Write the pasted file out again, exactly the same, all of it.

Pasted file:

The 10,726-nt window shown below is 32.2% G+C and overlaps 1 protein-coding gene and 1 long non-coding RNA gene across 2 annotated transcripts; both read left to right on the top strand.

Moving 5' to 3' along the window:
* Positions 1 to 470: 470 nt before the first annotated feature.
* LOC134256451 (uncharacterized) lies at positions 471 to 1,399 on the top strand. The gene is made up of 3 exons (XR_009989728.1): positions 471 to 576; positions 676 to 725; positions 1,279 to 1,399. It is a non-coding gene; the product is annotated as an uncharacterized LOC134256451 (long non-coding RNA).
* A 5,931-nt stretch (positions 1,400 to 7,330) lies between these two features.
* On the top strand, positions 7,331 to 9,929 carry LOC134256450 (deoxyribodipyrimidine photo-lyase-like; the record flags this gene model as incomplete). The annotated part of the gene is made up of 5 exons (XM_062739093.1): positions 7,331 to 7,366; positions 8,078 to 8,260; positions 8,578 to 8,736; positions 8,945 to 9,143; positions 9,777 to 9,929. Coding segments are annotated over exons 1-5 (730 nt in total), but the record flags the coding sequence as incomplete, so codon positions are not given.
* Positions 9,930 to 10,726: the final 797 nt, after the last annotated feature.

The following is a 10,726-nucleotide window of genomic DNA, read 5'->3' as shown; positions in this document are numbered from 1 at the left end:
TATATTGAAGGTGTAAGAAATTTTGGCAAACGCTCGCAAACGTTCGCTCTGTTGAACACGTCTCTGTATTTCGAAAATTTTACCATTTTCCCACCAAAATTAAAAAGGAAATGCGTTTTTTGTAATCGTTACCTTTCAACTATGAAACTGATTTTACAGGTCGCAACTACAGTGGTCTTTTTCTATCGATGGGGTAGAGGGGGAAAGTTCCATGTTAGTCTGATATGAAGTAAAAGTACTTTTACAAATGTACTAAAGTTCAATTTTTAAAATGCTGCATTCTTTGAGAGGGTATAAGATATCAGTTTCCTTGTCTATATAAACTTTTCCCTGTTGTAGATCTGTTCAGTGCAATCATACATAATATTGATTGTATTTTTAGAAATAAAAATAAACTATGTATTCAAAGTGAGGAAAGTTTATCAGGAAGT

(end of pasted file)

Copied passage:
The 10,726-nt window shown below is 32.2% G+C and overlaps 1 protein-coding gene and 1 long non-coding RNA gene across 2 annotated transcripts; both read left to right on the top strand.

Moving 5' to 3' along the window:
* Positions 1 to 470: 470 nt before the first annotated feature.
* LOC134256451 (uncharacterized) lies at positions 471 to 1,399 on the top strand. The gene is made up of 3 exons (XR_009989728.1): positions 471 to 576; positions 676 to 725; positions 1,279 to 1,399. It is a non-coding gene; the product is annotated as an uncharacterized LOC134256451 (long non-coding RNA).
* A 5,931-nt stretch (positions 1,400 to 7,330) lies between these two features.
* On the top strand, positions 7,331 to 9,929 carry LOC134256450 (deoxyribodipyrimidine photo-lyase-like; the record flags this gene model as incomplete). The annotated part of the gene is made up of 5 exons (XM_062739093.1): positions 7,331 to 7,366; positions 8,078 to 8,260; positions 8,578 to 8,736; positions 8,945 to 9,143; positions 9,777 to 9,929. Coding segments are annotated over exons 1-5 (730 nt in total), but the record flags the coding sequence as incomplete, so codon positions are not given.
* Positions 9,930 to 10,726: the final 797 nt, after the last annotated feature.

The following is a 10,726-nucleotide window of genomic DNA, read 5'->3' as shown; positions in this document are numbered from 1 at the left end:
TATATTGAAGGTGTAAGAAATTTTGGCAAACGCTCGCAAACGTTCGCTCTGTTGAACACGTCTCTGTATTTCGAAAATTTTACCATTTTCCCACCAAAATTAAAAAGGAAATGCGTTTTTTGTAATCGTTACCTTTCAACTATGAAACTGATTTTACAGGTCGCAACTACAGTGGTCTTTTTCTATCGATGGGGTAGAGGGGGAAAGTTCCATGTTAGTCTGATATGAAGTAAAAGTACTTTTACAAATGTACTAAAGTTCAATTTTTAAAATGCTGCATTCTTTGAGAGGGTATAAGATATCAGTTTCCTTGTCTATATAAACTTTTCCCTGTTGTAGATCTGTTCAGTGCAATCATACATAATATTGATTGTATTTTTAGAAATAAAAATAAACTATGTATTCAAAGTGAGGAAAGTTTATCAGGAAGT